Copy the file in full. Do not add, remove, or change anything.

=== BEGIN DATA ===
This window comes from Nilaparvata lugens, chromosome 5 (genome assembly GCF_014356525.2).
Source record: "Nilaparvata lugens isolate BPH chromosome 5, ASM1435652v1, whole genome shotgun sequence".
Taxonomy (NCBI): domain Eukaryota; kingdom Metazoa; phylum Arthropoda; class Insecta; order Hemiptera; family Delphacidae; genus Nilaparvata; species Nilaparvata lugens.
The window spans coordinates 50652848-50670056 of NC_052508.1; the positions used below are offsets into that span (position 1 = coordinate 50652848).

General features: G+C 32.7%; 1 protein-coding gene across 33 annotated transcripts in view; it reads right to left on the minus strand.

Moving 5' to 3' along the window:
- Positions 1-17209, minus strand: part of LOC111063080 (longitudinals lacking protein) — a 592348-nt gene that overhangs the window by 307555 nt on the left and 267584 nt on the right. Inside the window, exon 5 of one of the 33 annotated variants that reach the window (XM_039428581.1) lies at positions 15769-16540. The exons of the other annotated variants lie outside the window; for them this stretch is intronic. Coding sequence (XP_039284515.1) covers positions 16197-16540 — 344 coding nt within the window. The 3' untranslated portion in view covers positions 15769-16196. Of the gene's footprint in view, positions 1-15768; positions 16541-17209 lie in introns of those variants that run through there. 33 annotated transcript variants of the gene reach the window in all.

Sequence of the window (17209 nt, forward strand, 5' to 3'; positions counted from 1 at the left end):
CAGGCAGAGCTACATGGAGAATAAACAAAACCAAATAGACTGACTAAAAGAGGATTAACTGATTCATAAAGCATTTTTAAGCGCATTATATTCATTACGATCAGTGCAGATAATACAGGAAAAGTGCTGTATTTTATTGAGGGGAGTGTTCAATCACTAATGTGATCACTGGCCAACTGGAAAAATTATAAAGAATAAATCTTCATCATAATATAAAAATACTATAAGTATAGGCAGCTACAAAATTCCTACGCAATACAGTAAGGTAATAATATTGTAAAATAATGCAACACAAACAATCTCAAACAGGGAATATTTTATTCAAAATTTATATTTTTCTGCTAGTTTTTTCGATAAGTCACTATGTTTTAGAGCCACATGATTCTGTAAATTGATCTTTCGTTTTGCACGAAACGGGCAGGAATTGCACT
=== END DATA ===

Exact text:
This window comes from Nilaparvata lugens, chromosome 5 (genome assembly GCF_014356525.2).
Source record: "Nilaparvata lugens isolate BPH chromosome 5, ASM1435652v1, whole genome shotgun sequence".
Taxonomy (NCBI): domain Eukaryota; kingdom Metazoa; phylum Arthropoda; class Insecta; order Hemiptera; family Delphacidae; genus Nilaparvata; species Nilaparvata lugens.
The window spans coordinates 50652848-50670056 of NC_052508.1; the positions used below are offsets into that span (position 1 = coordinate 50652848).

General features: G+C 32.7%; 1 protein-coding gene across 33 annotated transcripts in view; it reads right to left on the minus strand.

Moving 5' to 3' along the window:
- Positions 1-17209, minus strand: part of LOC111063080 (longitudinals lacking protein) — a 592348-nt gene that overhangs the window by 307555 nt on the left and 267584 nt on the right. Inside the window, exon 5 of one of the 33 annotated variants that reach the window (XM_039428581.1) lies at positions 15769-16540. The exons of the other annotated variants lie outside the window; for them this stretch is intronic. Coding sequence (XP_039284515.1) covers positions 16197-16540 — 344 coding nt within the window. The 3' untranslated portion in view covers positions 15769-16196. Of the gene's footprint in view, positions 1-15768; positions 16541-17209 lie in introns of those variants that run through there. 33 annotated transcript variants of the gene reach the window in all.

Sequence of the window (17209 nt, forward strand, 5' to 3'; positions counted from 1 at the left end):
CAGGCAGAGCTACATGGAGAATAAACAAAACCAAATAGACTGACTAAAAGAGGATTAACTGATTCATAAAGCATTTTTAAGCGCATTATATTCATTACGATCAGTGCAGATAATACAGGAAAAGTGCTGTATTTTATTGAGGGGAGTGTTCAATCACTAATGTGATCACTGGCCAACTGGAAAAATTATAAAGAATAAATCTTCATCATAATATAAAAATACTATAAGTATAGGCAGCTACAAAATTCCTACGCAATACAGTAAGGTAATAATATTGTAAAATAATGCAACACAAACAATCTCAAACAGGGAATATTTTATTCAAAATTTATATTTTTCTGCTAGTTTTTTCGATAAGTCACTATGTTTTAGAGCCACATGATTCTGTAAATTGATCTTTCGTTTTGCACGAAACGGGCAGGAATTGCACT